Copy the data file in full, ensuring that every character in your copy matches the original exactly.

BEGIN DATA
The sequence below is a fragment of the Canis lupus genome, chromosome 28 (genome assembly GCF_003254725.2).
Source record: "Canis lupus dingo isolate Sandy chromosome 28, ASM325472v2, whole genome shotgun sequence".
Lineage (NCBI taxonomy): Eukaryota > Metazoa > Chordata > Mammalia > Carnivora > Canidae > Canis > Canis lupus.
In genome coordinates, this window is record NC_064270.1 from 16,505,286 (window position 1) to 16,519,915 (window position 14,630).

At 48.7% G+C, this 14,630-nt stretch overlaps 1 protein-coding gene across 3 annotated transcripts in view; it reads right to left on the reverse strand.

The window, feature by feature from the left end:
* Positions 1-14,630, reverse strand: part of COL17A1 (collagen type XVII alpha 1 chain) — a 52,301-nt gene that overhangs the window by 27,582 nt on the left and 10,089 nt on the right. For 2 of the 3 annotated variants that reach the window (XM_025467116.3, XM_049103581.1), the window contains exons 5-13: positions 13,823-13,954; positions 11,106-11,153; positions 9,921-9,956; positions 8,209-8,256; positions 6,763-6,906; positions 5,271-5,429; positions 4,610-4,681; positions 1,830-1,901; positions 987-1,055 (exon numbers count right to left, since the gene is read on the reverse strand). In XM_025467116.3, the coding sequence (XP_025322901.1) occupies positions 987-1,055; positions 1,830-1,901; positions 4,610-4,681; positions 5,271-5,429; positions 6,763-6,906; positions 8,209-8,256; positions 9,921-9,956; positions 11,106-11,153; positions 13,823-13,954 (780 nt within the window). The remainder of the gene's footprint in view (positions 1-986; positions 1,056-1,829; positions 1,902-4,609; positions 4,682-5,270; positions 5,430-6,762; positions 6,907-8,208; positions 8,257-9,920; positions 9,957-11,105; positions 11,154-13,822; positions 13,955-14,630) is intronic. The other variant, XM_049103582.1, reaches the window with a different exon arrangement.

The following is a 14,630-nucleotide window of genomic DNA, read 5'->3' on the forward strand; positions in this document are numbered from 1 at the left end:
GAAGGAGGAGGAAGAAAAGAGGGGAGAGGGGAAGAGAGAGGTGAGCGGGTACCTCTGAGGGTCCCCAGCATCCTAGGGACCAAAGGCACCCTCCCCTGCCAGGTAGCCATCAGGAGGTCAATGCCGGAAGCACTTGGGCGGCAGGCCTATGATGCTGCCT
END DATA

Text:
The sequence below is a fragment of the Canis lupus genome, chromosome 28 (genome assembly GCF_003254725.2).
Source record: "Canis lupus dingo isolate Sandy chromosome 28, ASM325472v2, whole genome shotgun sequence".
Lineage (NCBI taxonomy): Eukaryota > Metazoa > Chordata > Mammalia > Carnivora > Canidae > Canis > Canis lupus.
In genome coordinates, this window is record NC_064270.1 from 16,505,286 (window position 1) to 16,519,915 (window position 14,630).

At 48.7% G+C, this 14,630-nt stretch overlaps 1 protein-coding gene across 3 annotated transcripts in view; it reads right to left on the reverse strand.

The window, feature by feature from the left end:
* Positions 1-14,630, reverse strand: part of COL17A1 (collagen type XVII alpha 1 chain) — a 52,301-nt gene that overhangs the window by 27,582 nt on the left and 10,089 nt on the right. For 2 of the 3 annotated variants that reach the window (XM_025467116.3, XM_049103581.1), the window contains exons 5-13: positions 13,823-13,954; positions 11,106-11,153; positions 9,921-9,956; positions 8,209-8,256; positions 6,763-6,906; positions 5,271-5,429; positions 4,610-4,681; positions 1,830-1,901; positions 987-1,055 (exon numbers count right to left, since the gene is read on the reverse strand). In XM_025467116.3, the coding sequence (XP_025322901.1) occupies positions 987-1,055; positions 1,830-1,901; positions 4,610-4,681; positions 5,271-5,429; positions 6,763-6,906; positions 8,209-8,256; positions 9,921-9,956; positions 11,106-11,153; positions 13,823-13,954 (780 nt within the window). The remainder of the gene's footprint in view (positions 1-986; positions 1,056-1,829; positions 1,902-4,609; positions 4,682-5,270; positions 5,430-6,762; positions 6,907-8,208; positions 8,257-9,920; positions 9,957-11,105; positions 11,154-13,822; positions 13,955-14,630) is intronic. The other variant, XM_049103582.1, reaches the window with a different exon arrangement.

The following is a 14,630-nucleotide window of genomic DNA, read 5'->3' on the forward strand; positions in this document are numbered from 1 at the left end:
GAAGGAGGAGGAAGAAAAGAGGGGAGAGGGGAAGAGAGAGGTGAGCGGGTACCTCTGAGGGTCCCCAGCATCCTAGGGACCAAAGGCACCCTCCCCTGCCAGGTAGCCATCAGGAGGTCAATGCCGGAAGCACTTGGGCGGCAGGCCTATGATGCTGCCT